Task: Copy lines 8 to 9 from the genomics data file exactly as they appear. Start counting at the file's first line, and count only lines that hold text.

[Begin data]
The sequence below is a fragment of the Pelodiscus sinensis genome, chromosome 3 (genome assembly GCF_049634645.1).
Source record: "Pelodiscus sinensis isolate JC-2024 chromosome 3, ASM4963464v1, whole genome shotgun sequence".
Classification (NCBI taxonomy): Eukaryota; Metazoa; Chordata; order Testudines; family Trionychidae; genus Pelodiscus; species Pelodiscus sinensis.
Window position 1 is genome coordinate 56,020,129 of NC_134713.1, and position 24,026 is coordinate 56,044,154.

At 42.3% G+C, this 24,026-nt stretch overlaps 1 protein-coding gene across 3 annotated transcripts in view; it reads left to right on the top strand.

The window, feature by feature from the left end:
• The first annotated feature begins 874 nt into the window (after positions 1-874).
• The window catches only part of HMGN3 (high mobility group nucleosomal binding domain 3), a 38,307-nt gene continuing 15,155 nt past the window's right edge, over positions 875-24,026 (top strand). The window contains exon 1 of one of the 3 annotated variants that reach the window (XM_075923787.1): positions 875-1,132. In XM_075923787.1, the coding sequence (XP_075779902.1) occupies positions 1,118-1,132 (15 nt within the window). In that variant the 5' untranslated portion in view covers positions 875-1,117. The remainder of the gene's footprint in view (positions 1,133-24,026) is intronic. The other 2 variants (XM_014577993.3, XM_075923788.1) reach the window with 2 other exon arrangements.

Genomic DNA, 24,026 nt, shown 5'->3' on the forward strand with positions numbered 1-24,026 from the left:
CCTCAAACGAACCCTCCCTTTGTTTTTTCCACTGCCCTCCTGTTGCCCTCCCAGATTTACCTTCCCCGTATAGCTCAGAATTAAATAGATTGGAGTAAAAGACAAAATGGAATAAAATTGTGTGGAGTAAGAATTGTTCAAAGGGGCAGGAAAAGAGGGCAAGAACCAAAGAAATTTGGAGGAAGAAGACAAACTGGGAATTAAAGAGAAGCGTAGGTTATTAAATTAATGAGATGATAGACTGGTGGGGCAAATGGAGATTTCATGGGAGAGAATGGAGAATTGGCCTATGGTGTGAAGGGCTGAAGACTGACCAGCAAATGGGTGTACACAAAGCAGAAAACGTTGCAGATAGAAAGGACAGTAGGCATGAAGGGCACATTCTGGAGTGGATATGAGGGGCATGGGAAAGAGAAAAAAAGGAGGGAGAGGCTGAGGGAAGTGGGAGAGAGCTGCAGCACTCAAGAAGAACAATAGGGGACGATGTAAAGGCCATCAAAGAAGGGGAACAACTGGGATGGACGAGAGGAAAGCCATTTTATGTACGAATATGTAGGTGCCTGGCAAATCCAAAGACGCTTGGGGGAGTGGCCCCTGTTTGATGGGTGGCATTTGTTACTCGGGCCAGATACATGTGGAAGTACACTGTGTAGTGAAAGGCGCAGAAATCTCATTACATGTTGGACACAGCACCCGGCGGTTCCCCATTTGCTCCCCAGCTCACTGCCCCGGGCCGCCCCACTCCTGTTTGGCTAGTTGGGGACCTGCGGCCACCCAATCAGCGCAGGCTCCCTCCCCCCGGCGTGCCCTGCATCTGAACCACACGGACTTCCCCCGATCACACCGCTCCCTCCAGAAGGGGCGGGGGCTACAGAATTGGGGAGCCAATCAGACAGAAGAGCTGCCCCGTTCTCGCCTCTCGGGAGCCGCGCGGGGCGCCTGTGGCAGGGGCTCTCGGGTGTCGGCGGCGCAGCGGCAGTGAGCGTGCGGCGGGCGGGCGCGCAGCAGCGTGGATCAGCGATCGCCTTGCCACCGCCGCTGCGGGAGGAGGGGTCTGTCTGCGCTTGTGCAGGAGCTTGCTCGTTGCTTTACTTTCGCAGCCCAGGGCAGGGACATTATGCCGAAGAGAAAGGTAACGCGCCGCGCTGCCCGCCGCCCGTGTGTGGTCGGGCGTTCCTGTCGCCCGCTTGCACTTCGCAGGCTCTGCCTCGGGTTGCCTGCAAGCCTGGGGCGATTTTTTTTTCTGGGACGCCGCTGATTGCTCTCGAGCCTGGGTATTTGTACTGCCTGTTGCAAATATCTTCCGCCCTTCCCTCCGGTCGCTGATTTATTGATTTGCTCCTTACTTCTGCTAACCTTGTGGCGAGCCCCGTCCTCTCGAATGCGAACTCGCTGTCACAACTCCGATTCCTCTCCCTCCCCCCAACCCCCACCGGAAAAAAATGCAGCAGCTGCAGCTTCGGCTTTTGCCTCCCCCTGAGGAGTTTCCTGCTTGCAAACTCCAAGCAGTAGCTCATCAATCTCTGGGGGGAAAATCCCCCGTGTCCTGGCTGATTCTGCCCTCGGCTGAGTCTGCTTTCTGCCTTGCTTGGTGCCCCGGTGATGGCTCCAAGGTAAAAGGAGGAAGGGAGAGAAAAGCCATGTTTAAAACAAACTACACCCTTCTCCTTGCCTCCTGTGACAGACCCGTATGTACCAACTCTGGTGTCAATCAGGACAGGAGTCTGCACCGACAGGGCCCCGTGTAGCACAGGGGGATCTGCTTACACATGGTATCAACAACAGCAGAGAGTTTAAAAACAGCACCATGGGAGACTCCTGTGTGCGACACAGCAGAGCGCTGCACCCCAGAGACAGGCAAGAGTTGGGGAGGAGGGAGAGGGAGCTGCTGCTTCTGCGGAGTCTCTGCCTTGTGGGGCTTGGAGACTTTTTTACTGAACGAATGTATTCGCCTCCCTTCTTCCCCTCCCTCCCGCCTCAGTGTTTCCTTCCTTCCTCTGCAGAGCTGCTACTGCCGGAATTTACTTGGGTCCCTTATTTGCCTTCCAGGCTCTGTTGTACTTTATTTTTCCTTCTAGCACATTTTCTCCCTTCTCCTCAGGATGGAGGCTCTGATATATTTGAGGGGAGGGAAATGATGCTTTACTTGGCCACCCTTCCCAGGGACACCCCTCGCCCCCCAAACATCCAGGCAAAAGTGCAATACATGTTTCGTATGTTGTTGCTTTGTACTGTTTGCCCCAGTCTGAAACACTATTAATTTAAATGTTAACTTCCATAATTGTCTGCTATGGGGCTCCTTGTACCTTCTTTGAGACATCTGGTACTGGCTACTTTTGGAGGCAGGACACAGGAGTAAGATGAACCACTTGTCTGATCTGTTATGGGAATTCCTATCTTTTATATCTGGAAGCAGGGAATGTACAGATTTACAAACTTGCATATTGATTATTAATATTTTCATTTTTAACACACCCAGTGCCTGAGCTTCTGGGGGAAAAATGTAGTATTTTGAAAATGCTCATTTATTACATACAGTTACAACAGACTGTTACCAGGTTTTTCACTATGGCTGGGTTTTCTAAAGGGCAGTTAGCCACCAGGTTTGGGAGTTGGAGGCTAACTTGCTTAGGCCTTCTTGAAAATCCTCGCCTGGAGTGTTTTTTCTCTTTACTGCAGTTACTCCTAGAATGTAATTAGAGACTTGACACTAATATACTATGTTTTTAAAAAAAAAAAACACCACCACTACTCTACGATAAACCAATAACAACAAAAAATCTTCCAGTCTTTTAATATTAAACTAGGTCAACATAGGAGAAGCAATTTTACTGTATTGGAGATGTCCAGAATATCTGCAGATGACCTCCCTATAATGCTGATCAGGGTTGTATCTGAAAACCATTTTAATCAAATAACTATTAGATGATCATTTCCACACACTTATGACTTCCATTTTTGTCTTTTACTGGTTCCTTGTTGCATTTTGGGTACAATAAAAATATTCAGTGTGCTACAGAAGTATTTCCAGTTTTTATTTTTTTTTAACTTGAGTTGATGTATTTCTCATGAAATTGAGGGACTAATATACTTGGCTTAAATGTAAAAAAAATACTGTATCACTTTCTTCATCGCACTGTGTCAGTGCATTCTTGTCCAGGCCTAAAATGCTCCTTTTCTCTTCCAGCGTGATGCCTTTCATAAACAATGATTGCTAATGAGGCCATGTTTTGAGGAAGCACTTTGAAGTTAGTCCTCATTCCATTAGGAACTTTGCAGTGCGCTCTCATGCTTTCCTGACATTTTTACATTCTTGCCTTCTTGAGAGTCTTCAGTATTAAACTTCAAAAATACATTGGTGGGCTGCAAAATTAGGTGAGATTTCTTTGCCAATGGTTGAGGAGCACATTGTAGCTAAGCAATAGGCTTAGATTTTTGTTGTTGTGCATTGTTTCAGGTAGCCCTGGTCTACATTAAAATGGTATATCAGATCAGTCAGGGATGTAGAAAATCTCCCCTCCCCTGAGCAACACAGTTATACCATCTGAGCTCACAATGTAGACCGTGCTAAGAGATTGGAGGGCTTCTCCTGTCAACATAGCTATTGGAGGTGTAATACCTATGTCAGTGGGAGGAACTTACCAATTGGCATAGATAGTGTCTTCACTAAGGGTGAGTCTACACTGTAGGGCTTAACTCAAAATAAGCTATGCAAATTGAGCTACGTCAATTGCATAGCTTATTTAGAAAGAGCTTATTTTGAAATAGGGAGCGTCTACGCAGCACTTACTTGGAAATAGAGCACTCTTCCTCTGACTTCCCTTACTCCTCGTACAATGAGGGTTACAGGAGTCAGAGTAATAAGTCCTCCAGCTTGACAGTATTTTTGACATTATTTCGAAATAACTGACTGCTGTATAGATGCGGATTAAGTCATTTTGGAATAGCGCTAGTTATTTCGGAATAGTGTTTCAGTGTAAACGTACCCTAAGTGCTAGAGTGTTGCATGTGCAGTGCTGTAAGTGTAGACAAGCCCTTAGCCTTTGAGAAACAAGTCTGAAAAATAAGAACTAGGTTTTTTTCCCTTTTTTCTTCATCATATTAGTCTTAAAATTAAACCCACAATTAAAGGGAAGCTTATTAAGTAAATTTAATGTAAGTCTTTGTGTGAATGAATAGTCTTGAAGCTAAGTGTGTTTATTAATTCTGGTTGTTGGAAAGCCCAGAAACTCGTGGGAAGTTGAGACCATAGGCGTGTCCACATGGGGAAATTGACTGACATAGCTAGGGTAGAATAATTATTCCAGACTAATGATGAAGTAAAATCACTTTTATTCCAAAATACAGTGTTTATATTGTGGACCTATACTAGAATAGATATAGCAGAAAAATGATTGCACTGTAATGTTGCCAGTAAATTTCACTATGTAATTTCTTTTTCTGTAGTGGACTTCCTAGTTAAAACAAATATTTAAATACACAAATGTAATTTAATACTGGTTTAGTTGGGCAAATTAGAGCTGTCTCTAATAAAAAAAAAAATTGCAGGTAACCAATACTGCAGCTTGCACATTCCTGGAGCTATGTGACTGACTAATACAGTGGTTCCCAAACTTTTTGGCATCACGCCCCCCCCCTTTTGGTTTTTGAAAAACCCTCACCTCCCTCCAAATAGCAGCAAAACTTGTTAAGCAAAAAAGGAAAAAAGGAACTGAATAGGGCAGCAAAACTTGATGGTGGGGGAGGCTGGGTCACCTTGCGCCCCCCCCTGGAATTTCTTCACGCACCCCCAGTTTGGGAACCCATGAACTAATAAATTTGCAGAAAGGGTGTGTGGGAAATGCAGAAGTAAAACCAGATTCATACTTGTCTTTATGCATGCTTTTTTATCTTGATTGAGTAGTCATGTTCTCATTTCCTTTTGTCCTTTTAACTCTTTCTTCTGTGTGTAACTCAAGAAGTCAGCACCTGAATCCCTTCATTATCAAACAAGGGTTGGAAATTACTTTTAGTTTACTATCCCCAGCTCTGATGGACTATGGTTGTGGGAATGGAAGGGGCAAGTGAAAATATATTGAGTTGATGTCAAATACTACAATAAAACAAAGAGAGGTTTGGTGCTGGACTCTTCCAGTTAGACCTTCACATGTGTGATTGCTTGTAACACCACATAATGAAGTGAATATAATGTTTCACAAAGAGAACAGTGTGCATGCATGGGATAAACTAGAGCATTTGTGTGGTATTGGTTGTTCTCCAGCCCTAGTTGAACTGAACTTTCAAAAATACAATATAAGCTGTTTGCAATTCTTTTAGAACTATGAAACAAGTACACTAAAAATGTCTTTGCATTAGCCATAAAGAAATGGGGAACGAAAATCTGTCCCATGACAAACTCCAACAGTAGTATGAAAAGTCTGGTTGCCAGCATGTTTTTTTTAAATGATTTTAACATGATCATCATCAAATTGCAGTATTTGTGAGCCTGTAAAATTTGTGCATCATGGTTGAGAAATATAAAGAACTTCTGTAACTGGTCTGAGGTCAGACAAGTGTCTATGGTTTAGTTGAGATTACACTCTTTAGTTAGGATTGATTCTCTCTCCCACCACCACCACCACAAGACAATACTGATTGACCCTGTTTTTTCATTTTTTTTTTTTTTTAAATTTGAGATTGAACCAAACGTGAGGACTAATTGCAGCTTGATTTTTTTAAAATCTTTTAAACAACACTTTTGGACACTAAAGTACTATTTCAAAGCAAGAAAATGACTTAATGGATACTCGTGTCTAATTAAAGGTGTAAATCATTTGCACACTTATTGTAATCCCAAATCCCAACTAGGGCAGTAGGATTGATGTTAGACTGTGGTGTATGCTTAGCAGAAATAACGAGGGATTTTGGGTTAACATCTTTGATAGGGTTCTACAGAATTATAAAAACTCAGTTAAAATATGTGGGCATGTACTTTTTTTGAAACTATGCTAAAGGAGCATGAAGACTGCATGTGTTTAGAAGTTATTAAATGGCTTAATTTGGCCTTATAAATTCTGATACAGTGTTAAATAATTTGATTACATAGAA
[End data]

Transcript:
• The window catches only part of HMGN3 (high mobility group nucleosomal binding domain 3), a 38,307-nt gene continuing 15,155 nt past the window's right edge, over positions 875-24,026 (top strand). The window contains exon 1 of one of the 3 annotated variants that reach the window (XM_075923787.1): positions 875-1,132. In XM_075923787.1, the coding sequence (XP_075779902.1) occupies positions 1,118-1,132 (15 nt within the window). In that variant the 5' untranslated portion in view covers positions 875-1,117. The remainder of the gene's footprint in view (positions 1,133-24,026) is intronic. The other 2 variants (XM_014577993.3, XM_075923788.1) reach the window with 2 other exon arrangements.

Genomic DNA, 24,026 nt, shown 5'->3' on the forward strand with positions numbered 1-24,026 from the left: